Children’s Outdoor Seasonal Allergies
Help your child enjoy more of the great outdoors by learning how to reduce their exposure to common seasonal allergy triggers.
Because they come and go with the seasons, outdoor allergies are often called seasonal allergies. They’re caused by an overreaction of your child’s immune system to certain proteins found outside, from sources like mould spores and tree, grass or weed pollens. Depending on where you live and the current weather conditions, seasonal allergies can start as early as February and last until the first frost.1
While seasonal allergens can be difficult to avoid because it seems like they’re everywhere, there are things you can do to help minimize your kid’s exposure and to help them manage their symptoms.
Select an allergy to learn more:
CHILDREN’S ALLERGY SYMPTOMS
Itchy, Watery Eyes
Itchy Nose and Throat
Allergy testing by an allergist can confirm what allergens may be causing your kid’s symptoms.
Pollen from weeds, trees and grass is a common trigger for seasonal allergies. Pollen spores are small, light and dry, so the wind can carry them long distances. Pollen counts vary, depending on several factors, including the weather, time of day and where you live.
Tips for Kids with Pollen Allergies
PLAN PLAY TIME
Pollen counts are typically highest from 5:00 a.m. to 10:00 a.m. so try to plan your kid’s outdoor activities for other times of the day. And try to keep your child inside on dry, hot and windy days when pollen counts are high as wind can blow pollen further.2
KEEP POLLEN OUTSIDE
Pollen spores can hitch a ride on your little one’s shoes, clothing and hair and get tracked inside. After spending time outdoors, have your kid take off their shoes, change their clothes and take a quick bath to remove pollen.
CLEAR THE AIR
When driving, keep windows up and set the air conditioner on "recirculate." At home, keep windows closed, use air conditioning and be sure to change your filters often.
Pollen levels change often. And when they do, so can your child’s symptoms. Check the pollen count in your area.
Plant an allergy-friendly yard for your kids to play in. Some common types of grass produce more pollen spores, including Timothy, Johnson, Bermuda, blue, orchard and sweet vernal grasses. Instead, try planting the female version of buffalo grass as it produces little to no pollen. If you’re planting trees, stick with species, such as Catalpa, Crepe myrtle, dogwood, fir or redwood trees. Avoid planting in your yard flowers that are related to ragweed such as sunflowers, daisies and chrysanthemums. If you’re not sure what to plant, ask your local garden centre before you buy.3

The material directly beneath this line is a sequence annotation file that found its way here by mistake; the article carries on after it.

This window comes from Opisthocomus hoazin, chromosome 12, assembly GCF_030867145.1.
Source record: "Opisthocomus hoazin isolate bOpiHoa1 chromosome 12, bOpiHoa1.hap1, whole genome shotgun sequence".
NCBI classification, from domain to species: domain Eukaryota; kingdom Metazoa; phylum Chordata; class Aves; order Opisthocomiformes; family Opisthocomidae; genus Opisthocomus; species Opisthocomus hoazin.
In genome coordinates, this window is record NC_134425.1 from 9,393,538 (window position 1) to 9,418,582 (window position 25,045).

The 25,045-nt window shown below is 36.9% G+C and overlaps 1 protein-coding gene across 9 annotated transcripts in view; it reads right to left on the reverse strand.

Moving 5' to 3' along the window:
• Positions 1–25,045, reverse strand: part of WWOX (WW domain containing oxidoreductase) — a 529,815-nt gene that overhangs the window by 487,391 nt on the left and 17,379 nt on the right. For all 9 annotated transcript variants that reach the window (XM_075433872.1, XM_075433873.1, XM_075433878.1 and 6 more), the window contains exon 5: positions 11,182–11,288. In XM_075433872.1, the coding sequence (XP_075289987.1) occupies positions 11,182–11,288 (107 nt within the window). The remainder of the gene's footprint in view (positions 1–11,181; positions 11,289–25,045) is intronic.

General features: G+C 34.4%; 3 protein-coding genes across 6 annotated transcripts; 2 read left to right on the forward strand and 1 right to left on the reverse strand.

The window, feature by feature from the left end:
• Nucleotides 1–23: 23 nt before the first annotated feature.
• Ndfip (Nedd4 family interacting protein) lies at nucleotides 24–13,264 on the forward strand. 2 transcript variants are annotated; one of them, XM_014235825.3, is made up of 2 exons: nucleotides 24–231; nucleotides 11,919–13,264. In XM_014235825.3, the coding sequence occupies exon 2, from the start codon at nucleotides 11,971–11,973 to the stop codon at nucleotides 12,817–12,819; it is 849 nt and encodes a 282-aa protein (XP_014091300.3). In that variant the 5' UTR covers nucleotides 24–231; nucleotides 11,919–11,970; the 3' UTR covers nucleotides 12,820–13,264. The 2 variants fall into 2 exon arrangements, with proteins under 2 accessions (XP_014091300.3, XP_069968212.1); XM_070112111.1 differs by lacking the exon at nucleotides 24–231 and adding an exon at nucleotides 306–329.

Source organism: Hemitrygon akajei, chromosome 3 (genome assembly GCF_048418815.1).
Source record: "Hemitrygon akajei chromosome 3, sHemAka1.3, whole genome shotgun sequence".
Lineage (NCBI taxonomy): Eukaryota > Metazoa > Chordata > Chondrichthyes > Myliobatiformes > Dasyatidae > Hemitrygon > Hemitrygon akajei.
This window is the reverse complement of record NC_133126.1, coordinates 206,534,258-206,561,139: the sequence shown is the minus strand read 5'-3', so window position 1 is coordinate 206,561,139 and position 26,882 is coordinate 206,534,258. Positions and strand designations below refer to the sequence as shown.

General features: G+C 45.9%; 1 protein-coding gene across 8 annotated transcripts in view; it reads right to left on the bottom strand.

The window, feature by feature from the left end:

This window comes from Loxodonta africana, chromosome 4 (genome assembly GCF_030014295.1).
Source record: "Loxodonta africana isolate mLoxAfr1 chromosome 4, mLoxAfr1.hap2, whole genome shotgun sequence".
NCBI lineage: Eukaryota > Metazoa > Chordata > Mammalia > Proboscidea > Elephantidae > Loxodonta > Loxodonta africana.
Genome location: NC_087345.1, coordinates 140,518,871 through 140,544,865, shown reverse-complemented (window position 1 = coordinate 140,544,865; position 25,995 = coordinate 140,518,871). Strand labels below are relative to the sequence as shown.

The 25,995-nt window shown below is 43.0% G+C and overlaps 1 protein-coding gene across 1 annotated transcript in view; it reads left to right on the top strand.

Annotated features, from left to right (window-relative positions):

Microscopic mould spores float in the air like pollen, causing seasonal allergy symptoms. Outdoors, moulds thrive in shady, damp areas, including soil, plants, rotting wood, compost piles or dead leaves.
Since mould thrives in damp spaces, your child’s mould allergy symptoms may be more common during the summer months when it’s hot and humid. Although, they may be prevalent year-round in warmer climates. While pollen spores die with the first frost, mould spores simply go dormant during the winter. And when spring comes, the spores grow back.4
Did You Know?
While some moulds form colonies that you can see with the unaided eye, others can only be viewed under a microscope. So, just because you can’t see the mould, doesn’t mean it’s not there!4
Tips for Kids with Mould Allergies
LEAVE IT OUTSIDE
Shoes, clothing and hair can all be magnets for mould spores. To help prevent tracking mould in, have everyone remove their shoes before entering your home and make sure your kid changes his or her clothes right away after spending time outside. It’s also a good idea to have your child bathe after playing outdoors. If you’re pinched for time, at least have them wash their hands and face well after coming in.5
MAKE A MOULD MOVE
To help reduce the number of mould spores from the yard that can enter your home, keep leaves, grass and yard clippings away from the house. You can also try to cut back any trees and/or brush that are close to the house.5
SKIP THE LINE
Bedding or clothing hung out to dry on a clothes line may pick up mould spores. Use a clothes dryer instead.5
Six Things You Should Know About Ragweed. Claritin Blue Sky Living. Accessed September 15, 2017.
A Quick Guide to Party Planning During Allergy Season. Claritin Blue Sky Living. Accessed September 15, 2017
Spring Gardening with Allergies. Claritin Blue Sky Living. Accessed September 15, 2017.
Mold Allergy. Asthma and Allergy Foundation of America. Accessed September 14, 2017.
Fall Leaves Are Great for the Garden but Can Be Not So Good for Allergies. Claritin Blue Sky Living. Accessed September 14, 2017.